How Frequently Can You Bleach Your Hair?
Keep in mind, bleaching your hair involves a whole different process and this impacts how often you can bleach your hair. But before getting into this, let’s learn a little about bleach and what it does to your hair.
Bleach comprises chemicals that strip the melanin from your hair. As you can guess, bleach is extremely damaging. In addition, bleach is permanent and you can’t wash it out unless you redye over it or wait for your roots to grow back in.
But what if you bleached your hair and want it even lighter? To avoid damaging your hair, you should wait a bit before redoing your bleach. Experts advise you to wait at least eight weeks before bleaching your hair again. If you wait for less time than this, unless you receive assistance from a professional, you risk split-ends, breakage, and even hair loss.
For more information, take a look at our other article, “How Many Times Can You Bleach Your Hair.”
What to Do After Frequently Dyeing Your Hair?
Are you one of those people who can’t go without dye for more than a few months at a time? Join the club! But this means you must take proper care of your hair to avoid damage.
Use Moisturizing Products Daily
There are a variety of moisturizing hair products that can hydrate dry hair, prevent frizz, and more. The moisturizing product you choose depends on your preferences and needs.
Oils, such as olive oil, are by far the most affordable options. There are also specialized oils meant for the hair. However, oil can also weigh down your hair and isn’t a good option for those with fine and flat hair. If your hair is completely unruly, use a little bit of oil on your hair every day.
I personally prefer using leave-in conditioners. Leave-in conditioners protect your hair from damage, add extra moisture to your hair, and also detangles your hair. I don’t think leave-in conditioners weigh down my hair. While there are leave-in conditioners you can apply to wet hair, most are only used on wet or towel-dried hair.
What if your hair is dry? You’ll still have to moisturize your hair. This is important since you’re likely not washing your hair as frequently. Dry shampoo can absorb the excess oils that develop at the roots of your hair, but dry shampoo can also dry out your hair. In addition, the time between washing can also result in dry hair, since you’re depriving your hair of water and conditioner.
There are other solutions when moisturizing dry hair. I personally love dry conditioner and use it practically daily.
Dry conditioners are aerosol products that apply conditioner to your dry hair without weighing it down. I’ve even been able to use a dry conditioner multiple times a day without my hair feeling flat.
You simply spray the conditioner on your hair. I focus on my ends and anywhere I have knots, frizz, and flyaways. The best dry conditioners detangle, moisturize, increase shine, and reduce frizz.
Avoid Heat Styling Tools
Heat styling tools, even blow dryers, not only damage your hair but also weaken hair color. Avoiding the heat tools will not only make your hair feel softer but your dye will be more vibrant for longer periods of time.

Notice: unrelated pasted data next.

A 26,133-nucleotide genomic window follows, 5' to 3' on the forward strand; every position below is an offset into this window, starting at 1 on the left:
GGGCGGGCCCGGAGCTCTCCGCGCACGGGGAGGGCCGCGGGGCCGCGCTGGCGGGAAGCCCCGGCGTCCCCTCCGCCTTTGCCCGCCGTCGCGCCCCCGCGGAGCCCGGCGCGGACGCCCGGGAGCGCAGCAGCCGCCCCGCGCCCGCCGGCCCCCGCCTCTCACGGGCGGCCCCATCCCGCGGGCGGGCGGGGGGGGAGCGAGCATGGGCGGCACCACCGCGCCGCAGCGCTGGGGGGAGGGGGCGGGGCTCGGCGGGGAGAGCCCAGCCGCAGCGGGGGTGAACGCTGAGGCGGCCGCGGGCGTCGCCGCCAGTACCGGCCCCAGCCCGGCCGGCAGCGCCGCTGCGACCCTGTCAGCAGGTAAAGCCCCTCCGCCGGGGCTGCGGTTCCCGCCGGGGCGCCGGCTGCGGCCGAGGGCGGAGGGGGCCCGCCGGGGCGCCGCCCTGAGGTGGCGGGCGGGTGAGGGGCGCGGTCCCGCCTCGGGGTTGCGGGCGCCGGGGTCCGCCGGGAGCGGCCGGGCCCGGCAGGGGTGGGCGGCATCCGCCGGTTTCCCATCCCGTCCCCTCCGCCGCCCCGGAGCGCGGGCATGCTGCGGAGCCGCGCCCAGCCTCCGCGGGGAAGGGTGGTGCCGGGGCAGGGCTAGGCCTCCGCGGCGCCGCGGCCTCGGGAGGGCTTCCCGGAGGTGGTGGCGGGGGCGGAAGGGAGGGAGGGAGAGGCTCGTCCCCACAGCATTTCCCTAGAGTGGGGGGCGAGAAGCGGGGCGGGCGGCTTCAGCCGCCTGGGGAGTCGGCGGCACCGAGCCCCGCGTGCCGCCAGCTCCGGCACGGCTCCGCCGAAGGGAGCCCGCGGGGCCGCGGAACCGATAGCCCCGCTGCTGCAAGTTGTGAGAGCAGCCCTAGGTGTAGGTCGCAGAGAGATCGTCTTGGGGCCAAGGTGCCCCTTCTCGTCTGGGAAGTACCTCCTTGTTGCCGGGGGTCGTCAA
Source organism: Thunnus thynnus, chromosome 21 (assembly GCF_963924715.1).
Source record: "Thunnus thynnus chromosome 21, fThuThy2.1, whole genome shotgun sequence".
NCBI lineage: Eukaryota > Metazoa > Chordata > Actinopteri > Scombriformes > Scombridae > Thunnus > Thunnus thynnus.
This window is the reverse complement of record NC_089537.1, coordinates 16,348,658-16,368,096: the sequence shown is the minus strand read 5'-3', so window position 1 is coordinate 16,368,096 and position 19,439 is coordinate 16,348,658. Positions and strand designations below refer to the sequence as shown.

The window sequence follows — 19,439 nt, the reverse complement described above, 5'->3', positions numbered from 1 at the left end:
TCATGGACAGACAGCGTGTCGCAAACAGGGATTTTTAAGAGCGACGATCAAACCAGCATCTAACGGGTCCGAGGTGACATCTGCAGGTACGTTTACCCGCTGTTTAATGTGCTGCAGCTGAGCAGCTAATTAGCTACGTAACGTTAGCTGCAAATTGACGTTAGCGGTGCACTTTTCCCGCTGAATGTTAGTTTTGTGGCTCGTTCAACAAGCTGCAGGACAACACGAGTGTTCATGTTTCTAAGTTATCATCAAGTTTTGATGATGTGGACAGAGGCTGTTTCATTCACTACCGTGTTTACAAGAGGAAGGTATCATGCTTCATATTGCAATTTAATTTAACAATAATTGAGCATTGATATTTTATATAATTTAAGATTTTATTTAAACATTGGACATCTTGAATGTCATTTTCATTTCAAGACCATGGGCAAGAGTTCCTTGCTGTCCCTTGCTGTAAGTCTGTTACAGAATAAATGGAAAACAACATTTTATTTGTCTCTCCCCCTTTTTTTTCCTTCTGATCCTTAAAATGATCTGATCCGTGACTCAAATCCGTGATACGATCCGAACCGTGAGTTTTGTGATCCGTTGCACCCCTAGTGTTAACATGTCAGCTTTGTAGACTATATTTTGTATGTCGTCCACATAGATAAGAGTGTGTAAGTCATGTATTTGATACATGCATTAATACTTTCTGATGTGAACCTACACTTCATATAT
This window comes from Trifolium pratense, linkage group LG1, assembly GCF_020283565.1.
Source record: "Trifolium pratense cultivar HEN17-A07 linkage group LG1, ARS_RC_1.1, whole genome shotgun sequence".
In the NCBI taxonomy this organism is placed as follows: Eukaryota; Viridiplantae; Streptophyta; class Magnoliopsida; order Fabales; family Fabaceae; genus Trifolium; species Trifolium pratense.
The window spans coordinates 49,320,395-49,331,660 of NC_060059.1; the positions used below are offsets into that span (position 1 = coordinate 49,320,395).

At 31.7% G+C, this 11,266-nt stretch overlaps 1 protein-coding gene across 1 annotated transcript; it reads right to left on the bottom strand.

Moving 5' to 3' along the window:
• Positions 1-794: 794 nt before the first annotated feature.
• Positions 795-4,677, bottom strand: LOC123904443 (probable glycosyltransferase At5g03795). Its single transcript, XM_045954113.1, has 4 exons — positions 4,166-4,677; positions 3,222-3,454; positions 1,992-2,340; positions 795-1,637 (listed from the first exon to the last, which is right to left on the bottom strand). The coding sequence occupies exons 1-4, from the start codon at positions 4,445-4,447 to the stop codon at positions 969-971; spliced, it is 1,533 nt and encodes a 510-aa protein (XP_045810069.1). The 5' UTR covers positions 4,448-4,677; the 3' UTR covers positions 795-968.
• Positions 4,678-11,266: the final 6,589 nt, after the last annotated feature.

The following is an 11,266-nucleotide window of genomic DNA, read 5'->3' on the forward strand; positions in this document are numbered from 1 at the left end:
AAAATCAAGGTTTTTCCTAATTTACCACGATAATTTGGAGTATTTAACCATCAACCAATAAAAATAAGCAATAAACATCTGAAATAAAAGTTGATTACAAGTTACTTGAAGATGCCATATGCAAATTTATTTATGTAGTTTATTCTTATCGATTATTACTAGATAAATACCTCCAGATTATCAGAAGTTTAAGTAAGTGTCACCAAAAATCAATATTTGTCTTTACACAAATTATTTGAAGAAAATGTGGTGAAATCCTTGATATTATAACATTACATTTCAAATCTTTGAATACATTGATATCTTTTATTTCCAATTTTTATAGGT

Use a Hair Mask
Once a week, use a hair mask to ensure your hair stays hydrated. Regular hair mask use will also prevent damage and breakage. You’ll also notice your hair is softer and shinier after using your hair mask. There are multiple hair masks out there at different price points. Since they do require you to wash your hair, use them minimally and make sure they’re ideal for color-treated hair.
Question: I Use Box Dye. Should I Follow This Advice?
Answer: Again, it ultimately depends on the dye you use. If you use permanent dye, definitely follow the previous advice.
If you use semi-permanent dye, I would wait a little longer because box dyes tend to contain more harsh chemicals that are damaging to the hair, in comparison to the dye stylists use and high-quality DIY dyes. A good time limit to use is four weeks. However, all manufacturers have different advice for re-dyeing your hair, so always listen to their advice.
Question: I Bleach My Dark Hair and My Roots Grow in After a Week. What Should I Do?
Answer: Consult with a stylist. If you bleach your hair every week, you risk seriously damaging your hair. A stylish one will give you the best advice on how to go lighter if your hair is naturally dark. If you ask me, I say skip the blonde and opt for a lighter shade of brown.
Question: No Matter What I Do, My Hair Dye Only Lasts a Week! Why?
Answer: If you dye your hair DIY, there was probably something wrong with the dyeing process. You likely didn’t leave the dye on for long enough. Next time you dye your hair, leave the dye on for the recommended amount of time. If you already are, I suggest trying a new brand.
What if your dye doesn’t last long at all, even if you go to a hairstylist? Well, your hairstylist could be doing something wrong. I have honestly been too bad hairdressers before where my color didn’t turn out well or the color stained everywhere. Try a new hairstylist to see if you get better results.
The problem may not be on you, the dye you use, or your hairstylist. It could be on your hair. For example, if your hair is gray, the dye won’t last as long. The cuticles are packed down on gray/aging hair and your hair has difficulty absorbing the color.
So many of us dye our hair, but I doubt most of us consider the impact that hair dye has on our hair. This is especially true for those who dye their hair frequently. There are different types of hair dye that affect your hair differently. Some dyes also fade out quicker than others.
Before re-dyeing your hair, consider your hair type, hair health, and the dye you use. Use our guide to determine the best time to re-dye your hair. In the meantime, use our advice to preserve your color to hold off on re-dyeing your hair and ask a stylist on other ways to lengthen the time between dyes.
This article was updated on 08/08/2022 by the Hair Kempt editorial team. Our goal at Hair Kempt is to provide the most up-to-date relevant hair information, ideas, and inspiration. We updated some of our links to give you better hair care information.
For more interesting reading, check out:
- How to Find the Best Orange Hair Dye
- Comprehensive Guide To Hair Coloring 
- How Long Does Hair Dye Generally Last?